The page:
(WHDH) — Backyard poultry is to blame for a growing salmonella outbreak that has sickened more than 1,000 people in 49 states this year.
Epidemiologic and laboratory evidence indicate that contact with backyard poultry, such as chicks and ducklings, from multiple hatcheries, are the likely source of the outbreak, according to the Centers for Disease Control and Prevention.
The CDC says six of the outbreak strains making people sick have been identified in samples collected from backyard poultry environments and from poultry environments at retail stores.
“People can get sick with salmonella infections from touching backyard poultry or the places where they live and roam,” the CDC warned. “Backyard poultry can carry salmonella bacteria but appear healthy and clean and show no signs of illness.”
The CDC offered the following advice for backyard flock owners:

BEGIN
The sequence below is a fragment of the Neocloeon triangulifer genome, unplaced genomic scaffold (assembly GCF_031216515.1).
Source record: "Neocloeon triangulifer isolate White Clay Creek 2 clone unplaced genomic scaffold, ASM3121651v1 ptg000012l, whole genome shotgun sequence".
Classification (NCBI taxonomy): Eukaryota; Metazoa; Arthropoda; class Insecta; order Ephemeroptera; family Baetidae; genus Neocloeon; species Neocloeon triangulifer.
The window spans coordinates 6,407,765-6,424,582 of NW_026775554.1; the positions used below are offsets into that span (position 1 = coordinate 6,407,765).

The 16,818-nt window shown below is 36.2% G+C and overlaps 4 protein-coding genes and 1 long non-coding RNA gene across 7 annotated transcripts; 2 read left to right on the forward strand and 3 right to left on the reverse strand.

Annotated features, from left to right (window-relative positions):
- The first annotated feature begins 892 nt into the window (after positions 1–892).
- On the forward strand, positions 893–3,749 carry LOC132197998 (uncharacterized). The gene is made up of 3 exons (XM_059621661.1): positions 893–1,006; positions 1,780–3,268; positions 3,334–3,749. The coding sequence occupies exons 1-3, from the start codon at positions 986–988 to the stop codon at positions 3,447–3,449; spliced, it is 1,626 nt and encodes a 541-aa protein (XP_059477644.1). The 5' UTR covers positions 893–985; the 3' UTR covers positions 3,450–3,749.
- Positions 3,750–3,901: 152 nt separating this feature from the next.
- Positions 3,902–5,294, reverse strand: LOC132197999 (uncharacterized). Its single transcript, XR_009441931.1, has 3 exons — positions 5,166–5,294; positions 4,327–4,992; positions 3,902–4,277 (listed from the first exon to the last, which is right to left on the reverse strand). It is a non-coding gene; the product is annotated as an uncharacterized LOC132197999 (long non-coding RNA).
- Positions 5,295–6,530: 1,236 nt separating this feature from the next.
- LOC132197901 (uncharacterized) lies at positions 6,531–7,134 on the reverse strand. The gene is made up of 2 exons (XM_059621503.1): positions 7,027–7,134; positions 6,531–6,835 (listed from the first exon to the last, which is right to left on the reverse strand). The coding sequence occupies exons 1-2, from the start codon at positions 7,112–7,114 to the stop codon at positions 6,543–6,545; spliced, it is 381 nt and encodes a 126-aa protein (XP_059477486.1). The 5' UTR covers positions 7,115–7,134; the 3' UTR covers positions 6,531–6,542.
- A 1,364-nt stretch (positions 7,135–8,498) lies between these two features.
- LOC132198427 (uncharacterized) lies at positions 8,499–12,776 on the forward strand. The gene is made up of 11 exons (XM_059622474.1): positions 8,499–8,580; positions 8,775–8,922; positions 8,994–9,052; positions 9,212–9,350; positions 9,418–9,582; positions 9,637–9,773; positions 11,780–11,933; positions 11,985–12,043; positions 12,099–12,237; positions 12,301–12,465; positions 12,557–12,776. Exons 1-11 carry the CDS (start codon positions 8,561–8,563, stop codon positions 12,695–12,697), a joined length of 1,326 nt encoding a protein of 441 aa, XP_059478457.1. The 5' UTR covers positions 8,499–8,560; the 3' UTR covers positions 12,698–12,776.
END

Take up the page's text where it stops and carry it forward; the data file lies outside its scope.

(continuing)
- Always wash your hands with soap and water right after touching backyard poultry or anything in the area where they live and roam.
- Adults should supervise handwashing by young children.
- Use an alcohol-based hand sanitizer with at least 60% alcohol if soap and water are not readily available.
- Don’t let backyard poultry inside the house, especially in areas where food or drink is prepared, served, or stored.
- Set aside a pair of shoes to wear while taking care of poultry and keep those shoes outside of the house.
- Children younger than 5, adults aged 65 and older, and people who have health problems or take medicines that lower the body’s ability to fight germs and sickness shouldn’t handle or touch chicks, ducklings, or other poultry.
- Don’t eat or drink where poultry live or roam.
- Don’t kiss backyard poultry or snuggle them and then touch your face or mouth.
- Stay outdoors when cleaning any equipment or materials used to raise or care for poultry, such as cages, or feed or water containers.
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